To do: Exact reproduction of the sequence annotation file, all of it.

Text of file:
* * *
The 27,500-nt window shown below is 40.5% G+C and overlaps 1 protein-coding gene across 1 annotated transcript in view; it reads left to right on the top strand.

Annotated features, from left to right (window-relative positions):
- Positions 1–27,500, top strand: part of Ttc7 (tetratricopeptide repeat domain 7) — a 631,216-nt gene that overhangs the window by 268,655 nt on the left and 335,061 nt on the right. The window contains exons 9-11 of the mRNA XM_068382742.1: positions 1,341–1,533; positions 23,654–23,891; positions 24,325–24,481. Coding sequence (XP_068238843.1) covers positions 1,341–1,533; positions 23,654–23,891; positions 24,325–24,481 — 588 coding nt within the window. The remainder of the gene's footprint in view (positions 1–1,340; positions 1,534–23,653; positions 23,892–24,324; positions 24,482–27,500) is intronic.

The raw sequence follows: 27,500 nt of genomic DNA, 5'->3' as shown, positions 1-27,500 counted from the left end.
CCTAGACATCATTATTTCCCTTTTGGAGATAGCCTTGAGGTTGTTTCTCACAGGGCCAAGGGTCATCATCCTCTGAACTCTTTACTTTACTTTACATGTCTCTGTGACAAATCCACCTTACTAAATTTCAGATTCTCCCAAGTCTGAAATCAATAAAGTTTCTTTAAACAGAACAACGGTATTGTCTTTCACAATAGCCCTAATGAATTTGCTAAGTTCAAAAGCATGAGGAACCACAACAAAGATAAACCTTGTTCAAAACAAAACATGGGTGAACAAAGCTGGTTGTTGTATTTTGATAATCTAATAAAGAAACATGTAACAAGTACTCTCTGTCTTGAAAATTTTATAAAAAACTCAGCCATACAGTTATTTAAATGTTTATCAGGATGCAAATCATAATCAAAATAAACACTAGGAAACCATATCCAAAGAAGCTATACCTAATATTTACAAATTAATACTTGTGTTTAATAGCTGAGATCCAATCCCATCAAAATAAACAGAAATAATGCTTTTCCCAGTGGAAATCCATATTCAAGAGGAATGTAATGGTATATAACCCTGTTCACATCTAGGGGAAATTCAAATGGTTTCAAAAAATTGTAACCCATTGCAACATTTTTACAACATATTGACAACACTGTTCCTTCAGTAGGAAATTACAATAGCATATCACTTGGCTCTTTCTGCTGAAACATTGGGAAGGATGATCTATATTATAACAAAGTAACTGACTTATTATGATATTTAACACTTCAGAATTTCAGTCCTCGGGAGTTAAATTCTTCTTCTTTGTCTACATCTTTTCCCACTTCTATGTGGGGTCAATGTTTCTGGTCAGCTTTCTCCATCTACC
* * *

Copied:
The 27,500-nt window shown below is 40.5% G+C and overlaps 1 protein-coding gene across 1 annotated transcript in view; it reads left to right on the top strand.

Annotated features, from left to right (window-relative positions):
- Positions 1–27,500, top strand: part of Ttc7 (tetratricopeptide repeat domain 7) — a 631,216-nt gene that overhangs the window by 268,655 nt on the left and 335,061 nt on the right. The window contains exons 9-11 of the mRNA XM_068382742.1: positions 1,341–1,533; positions 23,654–23,891; positions 24,325–24,481. Coding sequence (XP_068238843.1) covers positions 1,341–1,533; positions 23,654–23,891; positions 24,325–24,481 — 588 coding nt within the window. The remainder of the gene's footprint in view (positions 1–1,340; positions 1,534–23,653; positions 23,892–24,324; positions 24,482–27,500) is intronic.

The raw sequence follows: 27,500 nt of genomic DNA, 5'->3' as shown, positions 1-27,500 counted from the left end.
CCTAGACATCATTATTTCCCTTTTGGAGATAGCCTTGAGGTTGTTTCTCACAGGGCCAAGGGTCATCATCCTCTGAACTCTTTACTTTACTTTACATGTCTCTGTGACAAATCCACCTTACTAAATTTCAGATTCTCCCAAGTCTGAAATCAATAAAGTTTCTTTAAACAGAACAACGGTATTGTCTTTCACAATAGCCCTAATGAATTTGCTAAGTTCAAAAGCATGAGGAACCACAACAAAGATAAACCTTGTTCAAAACAAAACATGGGTGAACAAAGCTGGTTGTTGTATTTTGATAATCTAATAAAGAAACATGTAACAAGTACTCTCTGTCTTGAAAATTTTATAAAAAACTCAGCCATACAGTTATTTAAATGTTTATCAGGATGCAAATCATAATCAAAATAAACACTAGGAAACCATATCCAAAGAAGCTATACCTAATATTTACAAATTAATACTTGTGTTTAATAGCTGAGATCCAATCCCATCAAAATAAACAGAAATAATGCTTTTCCCAGTGGAAATCCATATTCAAGAGGAATGTAATGGTATATAACCCTGTTCACATCTAGGGGAAATTCAAATGGTTTCAAAAAATTGTAACCCATTGCAACATTTTTACAACATATTGACAACACTGTTCCTTCAGTAGGAAATTACAATAGCATATCACTTGGCTCTTTCTGCTGAAACATTGGGAAGGATGATCTATATTATAACAAAGTAACTGACTTATTATGATATTTAACACTTCAGAATTTCAGTCCTCGGGAGTTAAATTCTTCTTCTTTGTCTACATCTTTTCCCACTTCTATGTGGGGTCAATGTTTCTGGTCAGCTTTCTCCATCTACC